There was one big theme for me today at AONE – Fatigue Management.
When you go to conferences, there are usually multiple concurrent sessions to attend and I try to pick the ones that seem most interesting to me and ones that are on current topics. First up for me today was a session with Joe Tye who does motivational speaking on leadership. Apparently Joe has been working a lot with hospitals helping them establish a positive culture of ownership and engagement. I’m excited to read a copy of his book The Florence Prescription and came away excited and pumped about life in general. (He is a motivational speaker!)
Then I found myself in a session being presented by a representative of the Joint Commission who talked about fatigue management. That’s not a topic I hear a lot about in healthcare. I know that my counterparts at Axsium have told me that other industries (like the petroleum industry) have industry recommended practices to avoid consecutive and long shifts, but in healthcare, there are no industry standards.
To that point, the Joint Commission session spoke effectively to the very negative impacts of fatigue in hospitals, how it has been categorized as a Sentinel event, and strategies that hospitals can have to counter it. It seemed very clear that the solution needs to be a combination of practical action plans and a cultural change. That topic in general held my interest enough that I followed it up with a session by a group from Northwestern Memorial Hospital in Chicago who spoke about how the practically attacked the problem fatigue in their organization.
In both sessions, I found it interesting that one of the sacred cows of nursing was brought up as a problem topic, although no one was quite willing to call it out as THE problem. I’m talking about 12 hour shifts. These long shifts are common in every hospital I’ve ever worked with and the reality is, it’s never just 12 hours. It’s always at least an extra 30 minutes and usually more.
There are a number of studies (don’t have details at my fingertips, but if you’re curious, I can hunt them down) which speak to the negative consequences of consecutive and long shifts. However, my observation in hospitals is that 12 hour shifts are a sacred structure of scheduling. I’m not sure if it is traditional, or if it is a function of convenience for work/life balance, or if it is simply an expression of the “we are helping people which is more important than…whatever” culture in healthcare. It’s probably a combination of all of those. What I do know is that if you talk about taking away 12 hour shifts from a unit or a hospital, the nursing staff will immediately be up in arms over why you are making their lives miserable.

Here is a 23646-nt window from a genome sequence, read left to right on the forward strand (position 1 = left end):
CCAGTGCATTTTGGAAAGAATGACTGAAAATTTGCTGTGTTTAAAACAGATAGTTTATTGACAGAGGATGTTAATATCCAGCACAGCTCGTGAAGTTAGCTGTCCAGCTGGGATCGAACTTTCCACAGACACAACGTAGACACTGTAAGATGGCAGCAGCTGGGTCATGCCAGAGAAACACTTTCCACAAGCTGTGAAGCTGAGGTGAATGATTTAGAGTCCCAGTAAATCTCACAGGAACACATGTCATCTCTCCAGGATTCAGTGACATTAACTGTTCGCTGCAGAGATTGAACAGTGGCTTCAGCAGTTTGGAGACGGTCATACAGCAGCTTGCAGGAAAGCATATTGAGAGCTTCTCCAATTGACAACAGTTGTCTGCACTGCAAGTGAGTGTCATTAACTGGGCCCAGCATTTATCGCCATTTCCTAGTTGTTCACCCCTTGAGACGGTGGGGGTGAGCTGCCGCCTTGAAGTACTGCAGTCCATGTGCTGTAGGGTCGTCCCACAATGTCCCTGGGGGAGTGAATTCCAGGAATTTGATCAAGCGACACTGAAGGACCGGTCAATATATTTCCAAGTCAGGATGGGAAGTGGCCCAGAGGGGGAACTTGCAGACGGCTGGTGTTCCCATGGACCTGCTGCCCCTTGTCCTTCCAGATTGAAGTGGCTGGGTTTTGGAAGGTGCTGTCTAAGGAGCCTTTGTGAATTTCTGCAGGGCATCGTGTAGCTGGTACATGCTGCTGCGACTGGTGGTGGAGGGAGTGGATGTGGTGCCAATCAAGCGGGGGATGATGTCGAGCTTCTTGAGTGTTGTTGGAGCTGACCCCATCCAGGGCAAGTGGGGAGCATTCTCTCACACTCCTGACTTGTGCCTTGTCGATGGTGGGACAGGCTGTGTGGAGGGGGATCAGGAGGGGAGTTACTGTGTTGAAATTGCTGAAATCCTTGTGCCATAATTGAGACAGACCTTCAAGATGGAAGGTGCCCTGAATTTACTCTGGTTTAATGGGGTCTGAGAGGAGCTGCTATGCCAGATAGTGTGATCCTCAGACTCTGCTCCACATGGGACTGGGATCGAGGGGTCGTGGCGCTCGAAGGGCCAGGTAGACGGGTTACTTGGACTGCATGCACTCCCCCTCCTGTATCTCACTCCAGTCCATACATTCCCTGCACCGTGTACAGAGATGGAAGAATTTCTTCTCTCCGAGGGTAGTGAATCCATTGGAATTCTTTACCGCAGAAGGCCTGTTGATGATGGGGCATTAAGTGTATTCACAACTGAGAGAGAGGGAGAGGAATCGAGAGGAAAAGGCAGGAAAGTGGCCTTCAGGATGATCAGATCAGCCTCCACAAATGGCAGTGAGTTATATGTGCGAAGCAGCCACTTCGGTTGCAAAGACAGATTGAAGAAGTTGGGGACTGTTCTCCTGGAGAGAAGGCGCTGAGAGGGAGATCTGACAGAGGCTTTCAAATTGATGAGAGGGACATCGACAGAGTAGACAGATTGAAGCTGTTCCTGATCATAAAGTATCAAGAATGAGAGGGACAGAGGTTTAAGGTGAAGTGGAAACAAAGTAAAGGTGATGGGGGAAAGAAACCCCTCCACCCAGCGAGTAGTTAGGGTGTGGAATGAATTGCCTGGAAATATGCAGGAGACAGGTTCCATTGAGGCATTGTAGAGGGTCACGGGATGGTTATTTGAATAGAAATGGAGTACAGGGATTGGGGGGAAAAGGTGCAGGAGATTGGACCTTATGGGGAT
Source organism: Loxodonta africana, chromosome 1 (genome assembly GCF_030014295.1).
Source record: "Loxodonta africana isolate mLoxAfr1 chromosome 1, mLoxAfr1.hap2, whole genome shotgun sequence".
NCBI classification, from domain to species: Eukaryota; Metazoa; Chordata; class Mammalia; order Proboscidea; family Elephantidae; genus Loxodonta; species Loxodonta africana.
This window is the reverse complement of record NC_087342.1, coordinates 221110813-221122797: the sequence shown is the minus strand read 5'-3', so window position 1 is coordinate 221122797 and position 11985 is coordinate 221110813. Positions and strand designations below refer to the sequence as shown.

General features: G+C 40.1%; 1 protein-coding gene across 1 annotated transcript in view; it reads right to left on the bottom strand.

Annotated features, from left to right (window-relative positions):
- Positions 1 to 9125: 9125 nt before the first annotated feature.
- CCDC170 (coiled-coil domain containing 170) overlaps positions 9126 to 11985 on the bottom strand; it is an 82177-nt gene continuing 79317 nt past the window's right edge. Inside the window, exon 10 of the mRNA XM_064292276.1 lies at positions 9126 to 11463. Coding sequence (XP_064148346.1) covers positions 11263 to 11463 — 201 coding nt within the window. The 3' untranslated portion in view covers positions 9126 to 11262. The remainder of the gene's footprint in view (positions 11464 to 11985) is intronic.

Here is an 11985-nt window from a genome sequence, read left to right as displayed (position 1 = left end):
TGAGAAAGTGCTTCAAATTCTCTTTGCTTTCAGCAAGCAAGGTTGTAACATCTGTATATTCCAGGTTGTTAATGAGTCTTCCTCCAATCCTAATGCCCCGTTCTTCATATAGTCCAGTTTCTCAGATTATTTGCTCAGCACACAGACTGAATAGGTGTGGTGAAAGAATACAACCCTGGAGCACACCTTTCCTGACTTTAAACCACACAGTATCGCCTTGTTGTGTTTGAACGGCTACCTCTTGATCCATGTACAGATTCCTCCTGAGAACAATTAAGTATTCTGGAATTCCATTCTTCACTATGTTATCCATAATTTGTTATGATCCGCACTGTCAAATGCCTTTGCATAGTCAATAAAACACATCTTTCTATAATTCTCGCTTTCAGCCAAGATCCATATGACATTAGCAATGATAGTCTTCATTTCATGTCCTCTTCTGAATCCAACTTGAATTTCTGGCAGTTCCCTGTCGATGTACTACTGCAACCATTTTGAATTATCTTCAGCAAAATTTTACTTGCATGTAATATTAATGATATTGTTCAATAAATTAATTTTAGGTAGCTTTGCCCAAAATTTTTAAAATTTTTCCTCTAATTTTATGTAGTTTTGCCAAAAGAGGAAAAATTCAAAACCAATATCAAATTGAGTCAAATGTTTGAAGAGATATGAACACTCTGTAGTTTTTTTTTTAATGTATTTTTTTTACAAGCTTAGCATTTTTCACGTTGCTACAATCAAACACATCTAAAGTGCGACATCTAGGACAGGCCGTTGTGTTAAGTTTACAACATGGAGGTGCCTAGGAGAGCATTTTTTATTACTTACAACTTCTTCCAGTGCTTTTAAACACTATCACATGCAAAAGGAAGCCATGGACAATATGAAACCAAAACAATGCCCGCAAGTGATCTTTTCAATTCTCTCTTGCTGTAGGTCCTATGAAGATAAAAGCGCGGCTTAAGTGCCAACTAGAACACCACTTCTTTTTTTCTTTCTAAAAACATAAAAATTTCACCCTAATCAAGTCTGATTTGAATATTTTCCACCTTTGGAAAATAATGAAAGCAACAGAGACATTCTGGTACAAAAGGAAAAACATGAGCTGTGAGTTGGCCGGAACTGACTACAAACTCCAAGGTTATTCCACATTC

Back to Fatigue Management: The basic tenant of fatigue is that when you are exhausted, you don’t perform as well. In nursing, that means you make mistakes. Mistakes mean patient safety is compromised. Therefore, nursing fatigue negatively impacts patient safety.
How is this not a bigger issue in healthcare in America?! I find it peculiar that the petroleum industry has recognized how important it is and has defined and instituted recommended practices (“RP-755” – Google it!) but healthcare, which is responsible for people’s lives on a daily basis, has not gotten themselves together and established standards.
Recall the call to courageous action by Captain Sully yesterday at AONE to healthcare in America to take the example of the airline industry and institute patient safety measures to eliminate, not just reduce, people dying due to errors. Is this a good place to start? I don’t know that I’m in a position to arbitrarily say, without going through more data and studies, “we need to end 12 hour shifts.” But what I will say is: We need to be rethinking and evaluating every assumption to affect change.
AONE is a conference for nursing leaders. Call me crazy, but if innovative positive cultural change in healthcare nursing is going to start anywhere, it’s going to start here!